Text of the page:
Oh, hell, I forgot to ask if I need to brush up on my Latin, too.

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Responses

  1. UGH! sounds like a lousy day in the midst of a lousy week…

    any chance the church organist/pianist could play music during the slide show if allowe? wouldn’t be the same, but it’s a potential compromise…

    • DaisyFae- We will probably have a reception of some kind, I imagine we can
      play it then, or play it just for the family when we have dinner at my
      brother’s house. I will have my way.

  2. “allowed”? Who, exactly, is the service for? Limitations of any sort are just ridiculous. The whole thing is for the family’s benefit. What the family wishes, the family should have.

    Makes me glad that I’m not affiliated with any organized religion.

    Sorry it has to be so difficult Silverstar. Plus everything else, to boot.

    • Rob- Years ago when I said I didn’t want a Christian funeral, I was told
      that funerals are for the living. A lot of this stuff strikes me as
      superstition. The Catholic Church has evolved very little in 2000 years.

  3. I agree with Rob “allowed.!” It’s not like you’re asking to dance naked on the casket! Churches should provide spiritual comfort and a little music and photos seem hardly likely to harm them and greatly easing of the spirit for you and your family.

    I hope your family can come together in support of each other’s needs.

  4. Wow, that priest is very old school – as in medieval.

    My dad’s funeral was lovely and two of the priests who led the mass were school chums of his and the deacon who gave the homily was a neighbor and good friend – so Mom had it done pretty much the way Dad wanted it.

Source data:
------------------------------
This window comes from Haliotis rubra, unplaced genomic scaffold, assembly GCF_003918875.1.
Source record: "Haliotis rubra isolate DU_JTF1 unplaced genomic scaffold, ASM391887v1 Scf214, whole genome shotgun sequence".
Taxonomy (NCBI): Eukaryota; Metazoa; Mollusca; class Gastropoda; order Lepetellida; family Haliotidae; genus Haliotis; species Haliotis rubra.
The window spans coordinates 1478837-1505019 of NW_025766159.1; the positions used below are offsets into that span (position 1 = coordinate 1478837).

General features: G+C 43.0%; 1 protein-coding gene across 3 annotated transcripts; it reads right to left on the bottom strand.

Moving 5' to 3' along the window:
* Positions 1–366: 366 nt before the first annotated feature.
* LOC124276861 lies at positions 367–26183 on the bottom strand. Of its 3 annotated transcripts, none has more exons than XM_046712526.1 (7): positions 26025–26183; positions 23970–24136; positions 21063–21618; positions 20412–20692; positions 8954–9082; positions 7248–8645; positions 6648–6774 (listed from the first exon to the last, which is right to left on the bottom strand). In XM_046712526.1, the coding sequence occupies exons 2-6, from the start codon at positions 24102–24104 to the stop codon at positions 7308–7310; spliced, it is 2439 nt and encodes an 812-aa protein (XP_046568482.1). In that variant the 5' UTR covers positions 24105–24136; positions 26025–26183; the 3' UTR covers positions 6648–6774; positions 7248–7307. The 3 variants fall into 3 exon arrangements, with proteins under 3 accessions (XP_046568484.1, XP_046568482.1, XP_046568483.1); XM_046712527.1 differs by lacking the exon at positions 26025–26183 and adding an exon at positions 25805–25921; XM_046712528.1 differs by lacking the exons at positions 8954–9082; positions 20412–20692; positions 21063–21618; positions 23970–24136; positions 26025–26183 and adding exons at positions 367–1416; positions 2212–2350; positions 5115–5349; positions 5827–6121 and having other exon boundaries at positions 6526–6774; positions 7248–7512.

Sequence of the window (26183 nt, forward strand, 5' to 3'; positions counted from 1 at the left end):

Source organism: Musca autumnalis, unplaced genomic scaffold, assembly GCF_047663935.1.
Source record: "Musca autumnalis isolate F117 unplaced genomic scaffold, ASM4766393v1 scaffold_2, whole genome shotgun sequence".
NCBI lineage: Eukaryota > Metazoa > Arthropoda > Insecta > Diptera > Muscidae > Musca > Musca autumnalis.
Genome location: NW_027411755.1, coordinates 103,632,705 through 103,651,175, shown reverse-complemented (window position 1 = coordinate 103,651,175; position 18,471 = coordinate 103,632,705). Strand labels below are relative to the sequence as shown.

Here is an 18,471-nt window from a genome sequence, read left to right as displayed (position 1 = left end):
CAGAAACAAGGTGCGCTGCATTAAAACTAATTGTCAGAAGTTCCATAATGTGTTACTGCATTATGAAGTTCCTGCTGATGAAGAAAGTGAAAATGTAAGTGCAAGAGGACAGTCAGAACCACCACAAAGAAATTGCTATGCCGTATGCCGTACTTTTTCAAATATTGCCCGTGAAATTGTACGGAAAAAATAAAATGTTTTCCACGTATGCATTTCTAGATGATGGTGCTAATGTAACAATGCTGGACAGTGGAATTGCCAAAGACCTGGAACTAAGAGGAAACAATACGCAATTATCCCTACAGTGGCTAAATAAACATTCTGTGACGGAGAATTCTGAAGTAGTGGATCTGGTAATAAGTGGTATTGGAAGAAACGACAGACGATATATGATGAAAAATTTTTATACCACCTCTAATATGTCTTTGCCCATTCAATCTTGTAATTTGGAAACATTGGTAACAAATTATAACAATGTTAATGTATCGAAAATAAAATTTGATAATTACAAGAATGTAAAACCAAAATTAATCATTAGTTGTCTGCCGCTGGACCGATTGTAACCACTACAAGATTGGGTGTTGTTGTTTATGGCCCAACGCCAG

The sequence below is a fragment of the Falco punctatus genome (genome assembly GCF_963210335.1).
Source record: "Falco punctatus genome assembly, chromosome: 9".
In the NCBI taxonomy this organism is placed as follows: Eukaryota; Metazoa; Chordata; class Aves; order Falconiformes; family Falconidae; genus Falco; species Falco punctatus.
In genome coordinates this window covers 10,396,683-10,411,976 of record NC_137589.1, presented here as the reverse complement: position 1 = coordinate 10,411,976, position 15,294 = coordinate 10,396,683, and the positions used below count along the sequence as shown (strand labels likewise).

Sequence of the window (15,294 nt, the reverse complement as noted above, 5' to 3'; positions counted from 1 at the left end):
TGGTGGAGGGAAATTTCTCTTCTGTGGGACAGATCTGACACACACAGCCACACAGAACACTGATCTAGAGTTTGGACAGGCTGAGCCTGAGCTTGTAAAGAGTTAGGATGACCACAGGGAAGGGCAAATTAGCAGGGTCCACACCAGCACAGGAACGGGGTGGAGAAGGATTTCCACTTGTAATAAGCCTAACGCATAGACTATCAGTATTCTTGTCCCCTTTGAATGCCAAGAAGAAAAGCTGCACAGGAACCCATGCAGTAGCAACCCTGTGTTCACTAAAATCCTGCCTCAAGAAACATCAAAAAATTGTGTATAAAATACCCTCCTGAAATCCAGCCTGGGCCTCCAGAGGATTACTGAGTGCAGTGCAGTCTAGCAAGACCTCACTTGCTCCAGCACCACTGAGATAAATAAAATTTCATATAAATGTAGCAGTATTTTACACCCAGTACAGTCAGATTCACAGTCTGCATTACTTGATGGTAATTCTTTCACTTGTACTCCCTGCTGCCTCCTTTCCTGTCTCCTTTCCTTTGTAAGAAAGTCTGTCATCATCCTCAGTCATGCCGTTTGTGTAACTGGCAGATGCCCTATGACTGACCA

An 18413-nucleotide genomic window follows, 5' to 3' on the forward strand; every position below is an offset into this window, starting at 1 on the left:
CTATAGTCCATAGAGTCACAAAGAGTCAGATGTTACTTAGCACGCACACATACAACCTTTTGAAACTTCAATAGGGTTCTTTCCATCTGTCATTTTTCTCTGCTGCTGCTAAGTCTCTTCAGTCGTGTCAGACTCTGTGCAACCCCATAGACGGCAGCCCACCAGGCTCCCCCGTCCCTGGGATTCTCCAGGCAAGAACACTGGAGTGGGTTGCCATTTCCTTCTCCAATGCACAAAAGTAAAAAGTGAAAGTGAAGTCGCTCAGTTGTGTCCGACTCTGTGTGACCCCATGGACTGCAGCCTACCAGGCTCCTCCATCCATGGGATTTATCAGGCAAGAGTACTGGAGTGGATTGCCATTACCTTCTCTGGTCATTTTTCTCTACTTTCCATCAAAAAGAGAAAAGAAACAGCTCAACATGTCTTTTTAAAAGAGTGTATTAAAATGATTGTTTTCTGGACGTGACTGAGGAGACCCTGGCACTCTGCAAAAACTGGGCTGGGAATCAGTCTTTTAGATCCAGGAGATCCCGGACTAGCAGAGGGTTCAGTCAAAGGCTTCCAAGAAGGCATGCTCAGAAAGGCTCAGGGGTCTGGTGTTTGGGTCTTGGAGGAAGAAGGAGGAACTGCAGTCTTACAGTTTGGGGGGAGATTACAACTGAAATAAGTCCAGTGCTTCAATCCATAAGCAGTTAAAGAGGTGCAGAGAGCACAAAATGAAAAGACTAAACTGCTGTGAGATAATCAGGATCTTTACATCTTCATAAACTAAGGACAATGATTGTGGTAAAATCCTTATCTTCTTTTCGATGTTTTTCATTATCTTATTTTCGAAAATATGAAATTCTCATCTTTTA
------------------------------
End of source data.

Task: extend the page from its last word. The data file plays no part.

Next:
My sister, DNOS, never takes no for an answer, so I imagine Mom’s (when the inevitable day comes) will have her wishes honored to the letter too.

    Banning a service dog is just unChristian.

    And while I think the shirt is cool, I can’t imagine that a priest who hates music and dogs will think so, but you could always tell people that your Dad gave it to you and it has special meaning to you both. People cringe away and shut up when you throw that kind of thing at them.

    Sorry about the Epona but good that you will be getting another ride.

    I am very sorry about your Dad.

    • That’s what I thought, too, Annie. Will probably need to brush up on my
      Latin.

  5. hmm….. not sure about THAT t-shirt for a funeral 🙂

    hope it goes as well as can be expected silverstar. shame about the music. is the priest someone who actually knew your father?

  6. I wish you a lot of courage thees days.

    And personally I think white is a good color for a funeral. In the other half the world it’s the mourning color, and it is the color of hope and future.